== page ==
Michael Kleinfeld died in our town during the winter of 1915. There was no cemetery in the town, and the dead had to be brought to Rozniatow. The route was difficult. After great trouble, they obtained a horse and wagon from a farmer, but it was dangerous to go along the way due to the frequent attacks. My father also became involved in the problem, and traveled with the widow and her 14-year-old son Menashe to accompany the dead to his final resting place.

As they were en route to Rozniatow, Cossacks arrived, stopped the wagon and searched the bier to ensure that they were not smuggling contraband or conducting espionage.

The son, Menashe, who was then 14 years old, lives in America today. He came to Israel in 1971 to visit his daughter who lives in Haifa. We visited together and reminisced about the experiences of that time, and recalled the day when the Austrian army repelled the Russians. Then, it was still somewhat lively in the town and the surrounding villages. In our town they built a railway station, a military hospital and large military storehouses.

During the wartime, the large lumber factory was completely destroyed, and a second one was erected, which was always managed by a military committee.

This continued until the Austrian Empire fell. Then, we lived in the town for a short time together with the Ukrainians, who were later driven out by the Poles when they obtained their independence and took over parts of Ukraine.

When the war ended in 1918, all those who were in the army as well as all those who fled returned to the town. Life returned to normal. Some worked in the factory, and others opened shops.

At that time, the melamed Michael Fesberg lived in our town. He was called a teacher (Lehrer) as he also taught German.

The first chalutz (Zionist pioneering) organization was established in 1922. The organizer was Shmuel Kimmel. The following people belonged to the organization: Moshe Kleinfeld, Yosef Lichtman, Moshe Szpiegel, Mordechai Hausman, Getzel Szprauch, Reuven Freulich, and others. Of them, only one, Shmuel Kimmel, made aliya to Israel. Two others left for America.

The organization disbanded, but a short time later the Herzliya organization was set up. The members consisted of the youth of the town. The first chairman was Mordechai Hausman, and his deputy was Moshe Szpiegel.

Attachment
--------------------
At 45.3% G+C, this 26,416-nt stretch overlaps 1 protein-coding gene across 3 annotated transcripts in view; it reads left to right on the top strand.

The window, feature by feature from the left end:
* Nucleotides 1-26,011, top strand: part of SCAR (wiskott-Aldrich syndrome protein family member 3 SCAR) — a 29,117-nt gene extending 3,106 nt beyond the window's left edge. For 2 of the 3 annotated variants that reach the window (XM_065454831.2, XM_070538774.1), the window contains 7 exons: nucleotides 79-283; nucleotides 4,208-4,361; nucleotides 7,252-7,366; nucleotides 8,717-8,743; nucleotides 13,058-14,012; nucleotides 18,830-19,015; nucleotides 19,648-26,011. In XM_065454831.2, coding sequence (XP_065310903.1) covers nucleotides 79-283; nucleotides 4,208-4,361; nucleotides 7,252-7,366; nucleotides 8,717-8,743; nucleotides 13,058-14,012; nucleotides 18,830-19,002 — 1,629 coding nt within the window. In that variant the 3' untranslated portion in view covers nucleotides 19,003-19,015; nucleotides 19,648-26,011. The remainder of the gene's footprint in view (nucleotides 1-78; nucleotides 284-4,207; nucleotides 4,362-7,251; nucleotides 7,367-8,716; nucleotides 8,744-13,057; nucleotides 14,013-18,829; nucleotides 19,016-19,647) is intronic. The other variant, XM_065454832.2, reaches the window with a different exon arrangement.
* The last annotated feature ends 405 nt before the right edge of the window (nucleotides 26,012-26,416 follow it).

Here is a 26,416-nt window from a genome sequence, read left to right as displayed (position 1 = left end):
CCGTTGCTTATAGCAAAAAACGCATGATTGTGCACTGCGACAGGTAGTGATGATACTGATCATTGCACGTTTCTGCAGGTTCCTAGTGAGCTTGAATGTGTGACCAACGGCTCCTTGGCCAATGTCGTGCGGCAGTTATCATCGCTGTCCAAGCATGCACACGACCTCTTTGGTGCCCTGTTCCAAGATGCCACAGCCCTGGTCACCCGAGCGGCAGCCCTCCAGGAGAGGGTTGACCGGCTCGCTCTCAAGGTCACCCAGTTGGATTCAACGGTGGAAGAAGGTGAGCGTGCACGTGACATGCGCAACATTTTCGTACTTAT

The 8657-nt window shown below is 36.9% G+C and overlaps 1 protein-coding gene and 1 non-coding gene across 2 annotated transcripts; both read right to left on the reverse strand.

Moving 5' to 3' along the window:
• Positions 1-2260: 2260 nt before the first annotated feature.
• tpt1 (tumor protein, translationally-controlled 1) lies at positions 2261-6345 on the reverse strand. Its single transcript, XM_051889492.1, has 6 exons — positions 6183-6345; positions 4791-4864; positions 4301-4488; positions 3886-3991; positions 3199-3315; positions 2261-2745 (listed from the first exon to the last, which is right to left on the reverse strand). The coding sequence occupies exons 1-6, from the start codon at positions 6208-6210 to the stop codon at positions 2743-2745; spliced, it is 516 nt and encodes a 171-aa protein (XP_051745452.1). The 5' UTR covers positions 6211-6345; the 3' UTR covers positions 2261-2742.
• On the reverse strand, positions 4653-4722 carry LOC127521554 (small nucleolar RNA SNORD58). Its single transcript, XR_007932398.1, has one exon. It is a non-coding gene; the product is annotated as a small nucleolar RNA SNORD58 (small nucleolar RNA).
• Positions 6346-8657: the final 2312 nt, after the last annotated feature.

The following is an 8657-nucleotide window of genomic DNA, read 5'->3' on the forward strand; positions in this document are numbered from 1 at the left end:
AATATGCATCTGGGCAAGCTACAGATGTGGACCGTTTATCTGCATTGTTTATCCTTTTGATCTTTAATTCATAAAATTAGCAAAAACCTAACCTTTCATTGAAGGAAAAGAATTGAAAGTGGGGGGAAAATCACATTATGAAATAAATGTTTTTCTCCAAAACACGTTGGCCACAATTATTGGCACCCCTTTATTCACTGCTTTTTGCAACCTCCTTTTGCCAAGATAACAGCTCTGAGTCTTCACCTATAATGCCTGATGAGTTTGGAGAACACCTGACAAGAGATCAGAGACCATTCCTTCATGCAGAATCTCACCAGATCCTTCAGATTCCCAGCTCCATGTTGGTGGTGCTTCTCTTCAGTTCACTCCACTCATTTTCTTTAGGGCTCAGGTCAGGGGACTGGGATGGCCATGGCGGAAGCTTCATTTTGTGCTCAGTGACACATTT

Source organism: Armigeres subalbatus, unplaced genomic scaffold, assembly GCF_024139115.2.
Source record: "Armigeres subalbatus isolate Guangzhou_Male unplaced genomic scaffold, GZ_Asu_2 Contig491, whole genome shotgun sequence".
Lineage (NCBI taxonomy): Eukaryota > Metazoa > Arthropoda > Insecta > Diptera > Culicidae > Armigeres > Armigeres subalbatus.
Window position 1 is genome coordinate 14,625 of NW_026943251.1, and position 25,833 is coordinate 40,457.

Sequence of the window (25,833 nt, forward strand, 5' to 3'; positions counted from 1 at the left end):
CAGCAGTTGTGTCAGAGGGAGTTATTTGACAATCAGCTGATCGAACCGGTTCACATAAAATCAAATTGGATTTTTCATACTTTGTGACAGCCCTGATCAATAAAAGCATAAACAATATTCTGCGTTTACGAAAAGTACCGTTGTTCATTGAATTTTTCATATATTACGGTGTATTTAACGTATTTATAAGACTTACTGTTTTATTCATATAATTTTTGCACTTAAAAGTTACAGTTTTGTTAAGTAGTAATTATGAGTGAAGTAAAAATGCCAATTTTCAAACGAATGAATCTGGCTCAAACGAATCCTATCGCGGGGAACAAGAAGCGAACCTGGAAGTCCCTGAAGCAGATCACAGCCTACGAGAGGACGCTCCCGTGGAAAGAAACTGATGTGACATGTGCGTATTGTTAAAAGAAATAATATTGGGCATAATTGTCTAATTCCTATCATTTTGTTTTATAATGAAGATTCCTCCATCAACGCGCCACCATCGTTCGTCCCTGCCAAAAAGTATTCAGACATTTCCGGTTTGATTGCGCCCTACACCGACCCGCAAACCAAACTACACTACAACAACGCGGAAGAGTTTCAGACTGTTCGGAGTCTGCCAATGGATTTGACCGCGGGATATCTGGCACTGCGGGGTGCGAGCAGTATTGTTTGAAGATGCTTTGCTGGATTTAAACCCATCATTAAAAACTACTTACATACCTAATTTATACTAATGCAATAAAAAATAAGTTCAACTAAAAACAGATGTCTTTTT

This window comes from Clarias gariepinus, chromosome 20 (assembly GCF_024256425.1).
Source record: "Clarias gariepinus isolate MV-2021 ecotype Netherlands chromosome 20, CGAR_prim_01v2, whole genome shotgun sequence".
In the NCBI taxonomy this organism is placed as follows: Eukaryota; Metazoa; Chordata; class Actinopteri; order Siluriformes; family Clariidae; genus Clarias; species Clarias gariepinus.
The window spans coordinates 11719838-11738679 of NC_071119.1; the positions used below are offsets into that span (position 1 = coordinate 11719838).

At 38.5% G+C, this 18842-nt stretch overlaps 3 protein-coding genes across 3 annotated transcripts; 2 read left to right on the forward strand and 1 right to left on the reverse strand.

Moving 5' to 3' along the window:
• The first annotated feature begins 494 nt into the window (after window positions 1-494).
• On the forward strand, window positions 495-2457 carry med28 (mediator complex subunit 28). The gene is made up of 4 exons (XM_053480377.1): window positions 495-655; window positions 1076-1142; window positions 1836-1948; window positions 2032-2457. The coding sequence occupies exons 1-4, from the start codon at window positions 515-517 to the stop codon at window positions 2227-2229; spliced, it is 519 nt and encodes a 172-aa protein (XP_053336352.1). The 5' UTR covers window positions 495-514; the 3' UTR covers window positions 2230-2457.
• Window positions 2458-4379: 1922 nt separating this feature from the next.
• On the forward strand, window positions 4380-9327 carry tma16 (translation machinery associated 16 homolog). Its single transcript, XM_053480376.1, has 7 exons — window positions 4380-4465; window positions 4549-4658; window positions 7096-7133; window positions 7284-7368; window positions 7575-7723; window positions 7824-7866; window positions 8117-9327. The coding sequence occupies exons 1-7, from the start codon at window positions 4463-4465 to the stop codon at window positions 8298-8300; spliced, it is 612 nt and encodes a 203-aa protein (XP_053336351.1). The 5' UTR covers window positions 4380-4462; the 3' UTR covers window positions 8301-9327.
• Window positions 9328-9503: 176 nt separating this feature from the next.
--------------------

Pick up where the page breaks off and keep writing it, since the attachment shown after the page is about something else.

Organized cultural activity began. A dramatic club and a library were established. The library had many books in Yiddish, Hebrew, Polish and German.

At the same time, work was conducted for the Jewish National Fund (Keren Kayemet), led by Bendet Szpiegel.

We had a good Tarbut School in which children aged 7 and older studied. There were also courses for adults. Every child of ours was able to read Hebrew.

The organizers of the Tarbut School were: Shlomo Liberman, Yehoshua Litwak and Dov Nirenberg.

The organizers of Hechalutz were: Wolf Finkelsztejn, Yehoshua Litwak, and others.

A chapter of Hashomer Hatzair was also created, as well as a Gordonia chapter, organized by Pinchas Yungerman.

The synagogue burnt down in 1931, and with time, a barracks was built for worshipping. Obviously, this did not satisfy people, and thoughts were given to build a new, larger and finer synagogue. The initiative was taken by the administration of the Glezinger firm.

Quickly, a plan was created. An architect in Tel Aviv was contacted, who drew up a plan for us for a new synagogue in Israeli style.

The chief participants in the planning of the building of the synagogue were: the Glezinger firm, the director Karl Far, Yehuda Szapiro, Chaim Loksztejn, Engineer Lichtenfeld, Yaakov Izak Artman, and others. The synagogue was indeed a superb building, which would not have been put to shame by today's fine synagogues.

The gabbaim (synagogue trustees) were: Wolf Kimmel, Aharon Neiman, Herzl Nirenberg, and Fishel Szarper. They rotated every year.

The Torah reader was Avraham Ast.

We had a Gemilut Chasadim (charitable) fund, an organization for visiting the sick, and a WIZO (Woman's International Zionist Organization) organization.

The children of the Tarbut School put on their final performance in 1939. They had a specially organized Chanuka evening.

On Purim, the Herzliya organization together with the representatives of WIZO organized a Purim ball, which was unfortunately the final one in our community.

On the first day of the war in 19411, I left home, was drafted into the army, and never again saw my hometown.

Translator's Footnotes

  1. The Russian – German War.